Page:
He is a working dog breed who also has a lot of energy, and he regularly forgets to switch this off in the home. He is fun and fearless, and provides a lot of entertainment for his family. Only after a fun-filled day will he settle for the evening.

The Poodle’s coat is hypoallergenic and sheds much less than other dogs. It is for this reason why he is chosen as a mixer for hybrids. There are three sizes of Poodle, the toy, the miniature, and the standard. Their size difference is vast, as are their energy differences and personalities.


Poodle Border Collie Mix
The Bordoodle is an extremely popular mixed breed pup.

Thanks to both of his parents, the Bordoodle has the brains and the beauty. The personality and appearance of mixed dogs are never a given, but this guy usually takes the best of both of his parents. He really is the whole package, so let’s find out if he is the canine bundle for you.


Border Collie Poodle mix outdoors in fall
The Bordoodle is an excellent dog with kids and other animals.

Bordoodles are loving and gentle dogs when it comes to family time. He loves to cuddle up with his human pack. And with his fluffy coat, he makes a terrific canine hot water bottle. He doesn’t have a favorite family member, but just whoever is up for fussing over him the most.

He is aloof with strangers, especially ones who come onto his property. But thanks to his Poodle genes, he will eventually warm up to them. He won’t be too in their face, which is a bonus for those guests who aren’t a fan of doggy hair on their outfits. This balance of stranger friendliness makes him approachable and lovable. And it creates a positive interaction for all.

He has lots of energy that needs an outlet. Otherwise, he might take it out on your favorite furniture. So, in addition to his exercise time, he needs a family that can play with him continually throughout the day. If you’ve always dreamt of having a dog who loves to fetch, this could be the one for you.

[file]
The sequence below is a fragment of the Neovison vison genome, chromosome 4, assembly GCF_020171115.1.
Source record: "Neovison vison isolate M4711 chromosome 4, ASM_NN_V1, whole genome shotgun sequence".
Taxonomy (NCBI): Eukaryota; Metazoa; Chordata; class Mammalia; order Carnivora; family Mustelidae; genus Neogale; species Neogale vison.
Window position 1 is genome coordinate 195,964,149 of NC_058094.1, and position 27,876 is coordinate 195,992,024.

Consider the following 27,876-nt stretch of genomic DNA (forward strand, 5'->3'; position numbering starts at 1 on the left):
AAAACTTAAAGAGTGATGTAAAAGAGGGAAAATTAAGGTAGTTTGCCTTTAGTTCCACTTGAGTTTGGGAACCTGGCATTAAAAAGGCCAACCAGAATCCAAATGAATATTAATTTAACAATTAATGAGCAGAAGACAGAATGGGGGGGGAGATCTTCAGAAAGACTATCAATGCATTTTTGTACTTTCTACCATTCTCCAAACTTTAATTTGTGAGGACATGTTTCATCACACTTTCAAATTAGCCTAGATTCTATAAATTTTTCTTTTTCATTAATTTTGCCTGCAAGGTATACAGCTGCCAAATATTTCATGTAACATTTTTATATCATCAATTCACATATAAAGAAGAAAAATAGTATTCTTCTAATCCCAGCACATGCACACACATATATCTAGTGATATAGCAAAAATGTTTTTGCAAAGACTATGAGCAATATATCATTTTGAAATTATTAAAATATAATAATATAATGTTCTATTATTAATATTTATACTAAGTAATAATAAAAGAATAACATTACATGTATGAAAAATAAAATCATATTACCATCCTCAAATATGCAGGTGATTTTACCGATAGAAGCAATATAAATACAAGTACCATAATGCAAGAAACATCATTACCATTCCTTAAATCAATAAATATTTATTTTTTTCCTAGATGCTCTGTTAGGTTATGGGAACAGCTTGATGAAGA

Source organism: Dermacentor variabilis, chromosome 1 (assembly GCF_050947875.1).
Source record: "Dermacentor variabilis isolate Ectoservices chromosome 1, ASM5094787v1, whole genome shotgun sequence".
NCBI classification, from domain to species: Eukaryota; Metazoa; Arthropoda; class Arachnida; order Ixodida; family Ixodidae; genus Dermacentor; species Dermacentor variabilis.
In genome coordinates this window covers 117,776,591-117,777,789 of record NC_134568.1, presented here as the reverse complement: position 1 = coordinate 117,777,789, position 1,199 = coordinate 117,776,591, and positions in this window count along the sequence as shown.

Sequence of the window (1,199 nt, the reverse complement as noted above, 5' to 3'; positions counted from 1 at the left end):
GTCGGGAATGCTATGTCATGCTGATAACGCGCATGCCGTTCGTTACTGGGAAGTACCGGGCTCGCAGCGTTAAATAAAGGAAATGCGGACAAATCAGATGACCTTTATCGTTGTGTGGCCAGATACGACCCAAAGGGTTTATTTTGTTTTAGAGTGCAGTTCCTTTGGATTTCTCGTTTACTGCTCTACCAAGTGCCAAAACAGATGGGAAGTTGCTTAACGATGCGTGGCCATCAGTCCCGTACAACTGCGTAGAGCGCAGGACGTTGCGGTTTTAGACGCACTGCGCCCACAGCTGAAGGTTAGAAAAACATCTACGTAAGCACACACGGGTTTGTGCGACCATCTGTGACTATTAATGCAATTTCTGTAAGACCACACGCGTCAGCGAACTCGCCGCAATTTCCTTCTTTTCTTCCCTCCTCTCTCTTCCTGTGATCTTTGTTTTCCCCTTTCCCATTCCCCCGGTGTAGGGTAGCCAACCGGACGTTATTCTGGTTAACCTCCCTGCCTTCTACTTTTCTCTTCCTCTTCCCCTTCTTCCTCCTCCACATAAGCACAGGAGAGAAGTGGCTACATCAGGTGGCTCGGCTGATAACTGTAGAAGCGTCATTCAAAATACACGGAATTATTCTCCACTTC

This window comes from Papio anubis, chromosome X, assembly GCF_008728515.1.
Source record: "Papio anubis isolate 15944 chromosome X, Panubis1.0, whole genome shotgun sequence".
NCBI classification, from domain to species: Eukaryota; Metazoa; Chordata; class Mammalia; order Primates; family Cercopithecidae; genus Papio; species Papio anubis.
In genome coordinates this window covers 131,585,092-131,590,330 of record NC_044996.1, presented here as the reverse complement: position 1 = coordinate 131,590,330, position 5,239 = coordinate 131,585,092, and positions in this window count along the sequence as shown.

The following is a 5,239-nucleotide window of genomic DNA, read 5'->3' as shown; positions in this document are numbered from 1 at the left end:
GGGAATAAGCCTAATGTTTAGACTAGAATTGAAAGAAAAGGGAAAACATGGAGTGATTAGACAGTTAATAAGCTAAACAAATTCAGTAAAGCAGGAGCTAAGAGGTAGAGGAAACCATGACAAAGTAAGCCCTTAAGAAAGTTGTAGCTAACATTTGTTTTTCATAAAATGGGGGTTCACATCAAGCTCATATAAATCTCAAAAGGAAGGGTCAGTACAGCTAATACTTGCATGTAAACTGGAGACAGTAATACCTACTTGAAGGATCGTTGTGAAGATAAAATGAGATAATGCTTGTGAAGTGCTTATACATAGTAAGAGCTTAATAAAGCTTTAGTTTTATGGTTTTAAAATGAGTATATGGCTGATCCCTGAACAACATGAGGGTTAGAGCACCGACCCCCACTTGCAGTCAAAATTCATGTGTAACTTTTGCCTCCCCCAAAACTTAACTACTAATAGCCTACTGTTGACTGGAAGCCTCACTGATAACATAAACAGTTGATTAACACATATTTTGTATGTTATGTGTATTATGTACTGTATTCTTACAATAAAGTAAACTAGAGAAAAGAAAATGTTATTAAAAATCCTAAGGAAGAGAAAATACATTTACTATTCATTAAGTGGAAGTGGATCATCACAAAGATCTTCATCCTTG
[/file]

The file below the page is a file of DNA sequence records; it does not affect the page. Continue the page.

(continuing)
This hybrid hound is also super-intelligent, and as such, very obedient. So, if you want a dog who can perform tricks and is at your every beck and call, he might be the one for you. This guy doesn’t just become perfect on his own though, he does need training like all other dogs, but he’ll catch on much quicker than most.

He is an adaptable dog just as long as he gets the exercise that he needs, and the company and attention that he deserves. This means that he is suited to most family environments, and he has an overall well-mannered temperament that most people love.

Size & Appearance

Bordoodle Laying in the Grass Outdoors
Bordoodles can take more after either parent breed when it comes to looks.

The Bordoodle’s size is entirely dependent on the size of his Poodle parent. Usually, the Bordoodle will be mixed with the standard-sized Poodle. If he is a puppy of the standard-sized Poodle, he will measure between 16 and 22 inches tall. And he will weigh between 35 and 65 pounds. 

But some breeders may choose to breed the miniature-sized Poodle with the Border Collie. This is just one of many reasons why you should always work with a reputable breeder. Not only will they do what’s best for the pup, but they will also be able to show you their parents and predict what size he is likely to be.

He is usually a medium-sized dog who has an athletic body under all that fur of his. He has cute button eyes and nose, and his ears usually drop down rather than stand erect. Just like all new mixed breeds, his appearance can turn out in a variety of ways. And no one really knows until he is born.